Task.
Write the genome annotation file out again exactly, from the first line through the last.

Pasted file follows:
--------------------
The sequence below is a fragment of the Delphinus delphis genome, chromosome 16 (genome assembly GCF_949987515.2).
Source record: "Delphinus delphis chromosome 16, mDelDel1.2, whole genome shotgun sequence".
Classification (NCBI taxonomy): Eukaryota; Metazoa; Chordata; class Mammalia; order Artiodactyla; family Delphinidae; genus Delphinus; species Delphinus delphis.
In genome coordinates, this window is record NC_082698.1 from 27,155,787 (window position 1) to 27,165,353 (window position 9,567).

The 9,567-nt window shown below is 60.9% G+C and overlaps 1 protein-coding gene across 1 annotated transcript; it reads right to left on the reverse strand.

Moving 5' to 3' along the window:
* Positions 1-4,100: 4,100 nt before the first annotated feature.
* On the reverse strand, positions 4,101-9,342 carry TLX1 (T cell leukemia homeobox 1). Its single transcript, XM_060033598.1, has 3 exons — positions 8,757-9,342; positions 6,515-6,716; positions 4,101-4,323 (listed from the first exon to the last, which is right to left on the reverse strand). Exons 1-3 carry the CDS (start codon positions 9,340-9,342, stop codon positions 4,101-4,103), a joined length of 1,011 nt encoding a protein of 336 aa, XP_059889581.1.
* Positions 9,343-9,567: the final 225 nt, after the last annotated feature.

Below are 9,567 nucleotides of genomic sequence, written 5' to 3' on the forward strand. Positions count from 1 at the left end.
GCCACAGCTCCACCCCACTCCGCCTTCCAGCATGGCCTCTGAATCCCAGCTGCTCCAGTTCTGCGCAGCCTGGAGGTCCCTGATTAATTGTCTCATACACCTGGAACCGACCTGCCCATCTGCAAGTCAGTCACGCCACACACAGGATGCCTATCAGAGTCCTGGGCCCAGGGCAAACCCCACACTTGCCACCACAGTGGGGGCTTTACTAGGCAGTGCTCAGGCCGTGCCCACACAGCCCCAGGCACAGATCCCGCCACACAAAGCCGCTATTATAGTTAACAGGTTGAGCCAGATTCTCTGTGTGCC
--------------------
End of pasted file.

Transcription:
The sequence below is a fragment of the Delphinus delphis genome, chromosome 16 (genome assembly GCF_949987515.2).
Source record: "Delphinus delphis chromosome 16, mDelDel1.2, whole genome shotgun sequence".
Classification (NCBI taxonomy): Eukaryota; Metazoa; Chordata; class Mammalia; order Artiodactyla; family Delphinidae; genus Delphinus; species Delphinus delphis.
In genome coordinates, this window is record NC_082698.1 from 27,155,787 (window position 1) to 27,165,353 (window position 9,567).

The 9,567-nt window shown below is 60.9% G+C and overlaps 1 protein-coding gene across 1 annotated transcript; it reads right to left on the reverse strand.

Moving 5' to 3' along the window:
* Positions 1-4,100: 4,100 nt before the first annotated feature.
* On the reverse strand, positions 4,101-9,342 carry TLX1 (T cell leukemia homeobox 1). Its single transcript, XM_060033598.1, has 3 exons — positions 8,757-9,342; positions 6,515-6,716; positions 4,101-4,323 (listed from the first exon to the last, which is right to left on the reverse strand). Exons 1-3 carry the CDS (start codon positions 9,340-9,342, stop codon positions 4,101-4,103), a joined length of 1,011 nt encoding a protein of 336 aa, XP_059889581.1.
* Positions 9,343-9,567: the final 225 nt, after the last annotated feature.

Below are 9,567 nucleotides of genomic sequence, written 5' to 3' on the forward strand. Positions count from 1 at the left end.
GCCACAGCTCCACCCCACTCCGCCTTCCAGCATGGCCTCTGAATCCCAGCTGCTCCAGTTCTGCGCAGCCTGGAGGTCCCTGATTAATTGTCTCATACACCTGGAACCGACCTGCCCATCTGCAAGTCAGTCACGCCACACACAGGATGCCTATCAGAGTCCTGGGCCCAGGGCAAACCCCACACTTGCCACCACAGTGGGGGCTTTACTAGGCAGTGCTCAGGCCGTGCCCACACAGCCCCAGGCACAGATCCCGCCACACAAAGCCGCTATTATAGTTAACAGGTTGAGCCAGATTCTCTGTGTGCC